Wednesday, 10 February 2010

Application of Invertible Matrices: Coding

There are many ways to encrypt a message. And the use of coding has become particularly significant in recent years (due to the explosion of the internet for example). One way to encrypt or code a message uses matrices and their inverse. Indeed, consider a fixed invertible matrix A. Convert the message into a matrix B such that AB is possible to perform. Send the message generated by AB. At the other end, they will need to know A-1 in order to decrypt or decode the message sent. Indeed, we have
\begin{displaymath}A^{-1} \Big(AB\Big) = B\end{displaymath}

which is the original message. Keep in mind that whenever an undesired intruder finds A, we must be able to change it. So we should have a mechanical way of generating simple matrices A which are invertible and have simple inverse matrices. Note that, in general, the inverse of a matrix involves fractions which are not easy to send in an electronic form. The best is to have both A and its inverse with integers as their entries. In fact, we can use our previous knowledge to generate such class of matrices. Indeed, if A is a matrix such that its determinant is $\pm 1$ and all its entries are integers, then A-1 will have entries which are integers. So how do we generate such class of matrices? One practical way is to start with an upper triangular matrix with $\pm 1$ on the diagonal and integer-entries. Then we use the elementary row operations to change the matrix while keeping the determinant unchanged. Do not multiply rows with non-integers while doing elementary row operations. Let us illustrate this on an example.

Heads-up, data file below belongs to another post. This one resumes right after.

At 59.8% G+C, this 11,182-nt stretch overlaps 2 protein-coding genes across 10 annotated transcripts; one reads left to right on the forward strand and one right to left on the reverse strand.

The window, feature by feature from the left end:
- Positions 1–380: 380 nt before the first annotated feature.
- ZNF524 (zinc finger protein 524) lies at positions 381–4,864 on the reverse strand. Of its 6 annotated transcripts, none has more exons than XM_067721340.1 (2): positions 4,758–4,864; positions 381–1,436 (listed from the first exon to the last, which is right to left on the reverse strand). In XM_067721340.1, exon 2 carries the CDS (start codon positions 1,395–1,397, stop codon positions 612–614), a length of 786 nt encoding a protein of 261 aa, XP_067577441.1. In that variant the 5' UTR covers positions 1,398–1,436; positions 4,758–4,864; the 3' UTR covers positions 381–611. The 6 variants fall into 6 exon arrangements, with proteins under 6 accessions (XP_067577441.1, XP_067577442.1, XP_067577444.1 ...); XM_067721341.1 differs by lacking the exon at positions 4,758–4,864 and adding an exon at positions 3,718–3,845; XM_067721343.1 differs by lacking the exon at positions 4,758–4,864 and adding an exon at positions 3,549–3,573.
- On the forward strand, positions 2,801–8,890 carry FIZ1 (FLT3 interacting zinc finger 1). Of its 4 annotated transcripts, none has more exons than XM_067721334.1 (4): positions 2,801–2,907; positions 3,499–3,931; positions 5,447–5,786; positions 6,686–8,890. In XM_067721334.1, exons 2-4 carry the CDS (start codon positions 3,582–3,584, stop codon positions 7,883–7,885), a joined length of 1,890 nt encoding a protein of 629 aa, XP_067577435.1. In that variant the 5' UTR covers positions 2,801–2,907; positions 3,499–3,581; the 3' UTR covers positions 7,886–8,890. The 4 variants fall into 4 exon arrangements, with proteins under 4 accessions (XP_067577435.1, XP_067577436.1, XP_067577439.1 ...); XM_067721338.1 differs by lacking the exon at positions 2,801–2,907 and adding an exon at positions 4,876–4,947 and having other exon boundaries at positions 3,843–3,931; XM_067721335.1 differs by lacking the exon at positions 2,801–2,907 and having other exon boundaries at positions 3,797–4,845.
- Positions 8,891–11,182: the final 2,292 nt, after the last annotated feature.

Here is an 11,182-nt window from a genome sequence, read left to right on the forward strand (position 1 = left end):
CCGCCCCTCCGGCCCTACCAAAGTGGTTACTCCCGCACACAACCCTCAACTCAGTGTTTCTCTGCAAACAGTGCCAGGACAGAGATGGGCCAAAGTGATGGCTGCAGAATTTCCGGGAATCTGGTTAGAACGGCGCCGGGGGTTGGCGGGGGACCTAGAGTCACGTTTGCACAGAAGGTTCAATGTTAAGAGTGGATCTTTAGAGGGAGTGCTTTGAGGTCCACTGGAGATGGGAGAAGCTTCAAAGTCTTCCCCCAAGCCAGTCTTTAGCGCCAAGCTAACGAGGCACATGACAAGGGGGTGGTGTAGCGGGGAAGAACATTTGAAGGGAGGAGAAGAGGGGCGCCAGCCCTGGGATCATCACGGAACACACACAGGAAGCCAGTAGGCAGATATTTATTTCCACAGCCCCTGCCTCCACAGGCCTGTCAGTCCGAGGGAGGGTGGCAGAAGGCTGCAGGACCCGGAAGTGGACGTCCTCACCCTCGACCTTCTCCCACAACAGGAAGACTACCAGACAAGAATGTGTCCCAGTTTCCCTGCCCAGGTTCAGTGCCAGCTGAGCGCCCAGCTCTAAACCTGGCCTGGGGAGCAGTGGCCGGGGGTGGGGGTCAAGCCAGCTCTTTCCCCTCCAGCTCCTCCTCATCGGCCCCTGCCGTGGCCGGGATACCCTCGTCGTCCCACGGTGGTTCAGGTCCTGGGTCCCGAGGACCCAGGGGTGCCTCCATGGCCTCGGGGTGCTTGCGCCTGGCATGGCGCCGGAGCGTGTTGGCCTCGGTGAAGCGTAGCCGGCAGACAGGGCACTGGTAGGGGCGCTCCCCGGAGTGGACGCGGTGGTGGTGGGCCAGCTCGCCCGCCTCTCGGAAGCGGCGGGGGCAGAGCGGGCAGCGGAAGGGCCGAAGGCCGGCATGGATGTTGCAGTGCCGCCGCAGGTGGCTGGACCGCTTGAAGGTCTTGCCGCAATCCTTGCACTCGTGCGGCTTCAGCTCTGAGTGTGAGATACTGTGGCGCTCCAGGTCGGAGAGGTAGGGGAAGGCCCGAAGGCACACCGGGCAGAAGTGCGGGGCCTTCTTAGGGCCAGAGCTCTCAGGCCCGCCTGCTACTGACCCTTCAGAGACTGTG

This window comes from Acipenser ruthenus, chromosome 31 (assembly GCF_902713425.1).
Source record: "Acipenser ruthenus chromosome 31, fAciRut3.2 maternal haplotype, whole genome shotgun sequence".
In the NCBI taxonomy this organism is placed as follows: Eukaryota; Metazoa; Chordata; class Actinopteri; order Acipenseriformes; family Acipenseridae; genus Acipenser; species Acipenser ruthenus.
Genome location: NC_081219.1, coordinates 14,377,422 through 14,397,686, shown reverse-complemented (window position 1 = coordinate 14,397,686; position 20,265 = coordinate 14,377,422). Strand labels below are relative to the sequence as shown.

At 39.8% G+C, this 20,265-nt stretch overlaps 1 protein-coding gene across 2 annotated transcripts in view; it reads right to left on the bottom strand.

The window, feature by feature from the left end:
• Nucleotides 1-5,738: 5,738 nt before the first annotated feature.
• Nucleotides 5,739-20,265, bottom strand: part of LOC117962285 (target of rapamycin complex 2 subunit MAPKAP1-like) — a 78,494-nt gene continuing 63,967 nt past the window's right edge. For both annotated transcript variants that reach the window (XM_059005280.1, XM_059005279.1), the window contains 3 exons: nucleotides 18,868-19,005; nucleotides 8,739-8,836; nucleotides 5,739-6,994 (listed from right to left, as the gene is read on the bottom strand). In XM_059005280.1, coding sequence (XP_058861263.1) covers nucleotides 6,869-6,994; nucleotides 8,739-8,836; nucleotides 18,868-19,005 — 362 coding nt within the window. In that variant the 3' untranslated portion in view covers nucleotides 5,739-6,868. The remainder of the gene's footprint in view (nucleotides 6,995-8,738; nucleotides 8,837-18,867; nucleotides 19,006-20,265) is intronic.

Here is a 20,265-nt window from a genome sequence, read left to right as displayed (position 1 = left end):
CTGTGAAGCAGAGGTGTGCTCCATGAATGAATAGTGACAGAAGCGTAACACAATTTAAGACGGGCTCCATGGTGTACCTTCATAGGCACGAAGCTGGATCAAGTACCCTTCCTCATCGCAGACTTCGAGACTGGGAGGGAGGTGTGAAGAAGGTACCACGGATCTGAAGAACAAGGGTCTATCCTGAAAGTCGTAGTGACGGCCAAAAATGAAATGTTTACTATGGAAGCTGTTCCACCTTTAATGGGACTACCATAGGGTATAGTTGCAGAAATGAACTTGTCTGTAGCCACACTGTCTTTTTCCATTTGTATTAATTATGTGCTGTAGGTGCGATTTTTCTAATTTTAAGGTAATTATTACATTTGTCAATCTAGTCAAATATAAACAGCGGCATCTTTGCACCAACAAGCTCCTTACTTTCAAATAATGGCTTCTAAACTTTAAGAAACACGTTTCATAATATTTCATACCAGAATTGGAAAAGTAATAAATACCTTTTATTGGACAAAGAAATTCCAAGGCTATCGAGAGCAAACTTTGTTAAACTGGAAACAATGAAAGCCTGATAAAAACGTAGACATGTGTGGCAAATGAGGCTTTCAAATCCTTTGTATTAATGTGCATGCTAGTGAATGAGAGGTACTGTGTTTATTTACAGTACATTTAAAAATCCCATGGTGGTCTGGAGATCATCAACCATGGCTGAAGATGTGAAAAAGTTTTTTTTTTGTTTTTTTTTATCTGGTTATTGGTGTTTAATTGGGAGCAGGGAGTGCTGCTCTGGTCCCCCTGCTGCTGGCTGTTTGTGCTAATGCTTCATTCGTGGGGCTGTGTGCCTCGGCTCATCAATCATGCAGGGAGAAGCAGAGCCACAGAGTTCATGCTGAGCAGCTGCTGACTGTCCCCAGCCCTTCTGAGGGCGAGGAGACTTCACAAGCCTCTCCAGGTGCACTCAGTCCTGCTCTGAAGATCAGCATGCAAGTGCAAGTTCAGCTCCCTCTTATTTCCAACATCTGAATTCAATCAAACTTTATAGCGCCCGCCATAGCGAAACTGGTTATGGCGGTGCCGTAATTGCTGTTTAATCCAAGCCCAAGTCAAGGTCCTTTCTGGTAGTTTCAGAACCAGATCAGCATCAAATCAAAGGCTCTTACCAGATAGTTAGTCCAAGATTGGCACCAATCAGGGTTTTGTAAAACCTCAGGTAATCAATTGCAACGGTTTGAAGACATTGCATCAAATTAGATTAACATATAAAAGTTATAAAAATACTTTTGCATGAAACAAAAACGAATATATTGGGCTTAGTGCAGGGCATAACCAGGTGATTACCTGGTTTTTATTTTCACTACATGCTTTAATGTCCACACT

Example. Consider the matrix

First we keep the first row and add it to the second as well as to the third rows. We obtain

Next we keep the first row again, we add the second to the third, and finally add the last one to the first multiplied by -2. We obtain

This is our matrix A. Easy calculations will give det(A) = -1, which we knew since the above elementary operations did not change the determinant from the original triangular matrix which obviously has -1 as its determinant. We leave the details of the calculations to the reader. The inverse of A is

Back to our original problem. Consider the message
\begin{displaymath}\mbox{I LOVE MONICA }\end{displaymath}

To every letter we will associate a number. The easiest way to do that is to associate 0 to a blank or space, 1 to A, 2 to B, etc... Another way is to associate 0 to a blank or space, 1 to A, -1 to B, 2 to C, -2 to D, etc... Let us use the second choice. So our message is given by the string
I& &L&O&V&E&&M&O&N&I&C&A\\

Now we rearrange these numbers into a matrix B. For example, we have
\begin{displaymath}B = \left(\begin{array}{rrrrrr}

Then we perform the product AB, where A is the matrix found above. We get
\begin{displaymath}AB = \left(\begin{array}{rrr}
1&-5&2\\ ...

The encrypted message to be sent is
\begin{displaymath}1,\; -52,\; -7,\; -66,\; \cdots,\; -1,\; -2,\; 1\end{displaymath}



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